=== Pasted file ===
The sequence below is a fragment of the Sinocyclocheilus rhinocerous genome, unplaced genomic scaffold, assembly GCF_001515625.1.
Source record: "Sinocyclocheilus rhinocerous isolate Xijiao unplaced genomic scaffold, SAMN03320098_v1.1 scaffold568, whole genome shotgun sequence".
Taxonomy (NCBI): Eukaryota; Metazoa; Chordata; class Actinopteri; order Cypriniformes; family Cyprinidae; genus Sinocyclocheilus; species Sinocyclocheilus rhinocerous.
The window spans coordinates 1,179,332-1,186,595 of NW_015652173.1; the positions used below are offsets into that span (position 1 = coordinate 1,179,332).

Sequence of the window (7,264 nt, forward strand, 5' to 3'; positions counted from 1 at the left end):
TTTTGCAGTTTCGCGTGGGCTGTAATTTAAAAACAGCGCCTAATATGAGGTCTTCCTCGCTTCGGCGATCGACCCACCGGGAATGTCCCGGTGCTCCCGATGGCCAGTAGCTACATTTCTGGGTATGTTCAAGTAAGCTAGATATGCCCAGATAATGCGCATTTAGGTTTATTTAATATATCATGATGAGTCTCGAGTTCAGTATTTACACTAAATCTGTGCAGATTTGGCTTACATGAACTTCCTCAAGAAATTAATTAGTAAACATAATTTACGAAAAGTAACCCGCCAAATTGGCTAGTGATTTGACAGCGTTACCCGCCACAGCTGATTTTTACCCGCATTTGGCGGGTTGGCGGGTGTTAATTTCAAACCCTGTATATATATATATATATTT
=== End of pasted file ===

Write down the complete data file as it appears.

The sequence below is a fragment of the Sinocyclocheilus rhinocerous genome, unplaced genomic scaffold, assembly GCF_001515625.1.
Source record: "Sinocyclocheilus rhinocerous isolate Xijiao unplaced genomic scaffold, SAMN03320098_v1.1 scaffold568, whole genome shotgun sequence".
Taxonomy (NCBI): Eukaryota; Metazoa; Chordata; class Actinopteri; order Cypriniformes; family Cyprinidae; genus Sinocyclocheilus; species Sinocyclocheilus rhinocerous.
The window spans coordinates 1,179,332-1,186,595 of NW_015652173.1; the positions used below are offsets into that span (position 1 = coordinate 1,179,332).

Sequence of the window (7,264 nt, forward strand, 5' to 3'; positions counted from 1 at the left end):
TTTTGCAGTTTCGCGTGGGCTGTAATTTAAAAACAGCGCCTAATATGAGGTCTTCCTCGCTTCGGCGATCGACCCACCGGGAATGTCCCGGTGCTCCCGATGGCCAGTAGCTACATTTCTGGGTATGTTCAAGTAAGCTAGATATGCCCAGATAATGCGCATTTAGGTTTATTTAATATATCATGATGAGTCTCGAGTTCAGTATTTACACTAAATCTGTGCAGATTTGGCTTACATGAACTTCCTCAAGAAATTAATTAGTAAACATAATTTACGAAAAGTAACCCGCCAAATTGGCTAGTGATTTGACAGCGTTACCCGCCACAGCTGATTTTTACCCGCATTTGGCGGGTTGGCGGGTGTTAATTTCAAACCCTGTATATATATATATATATTT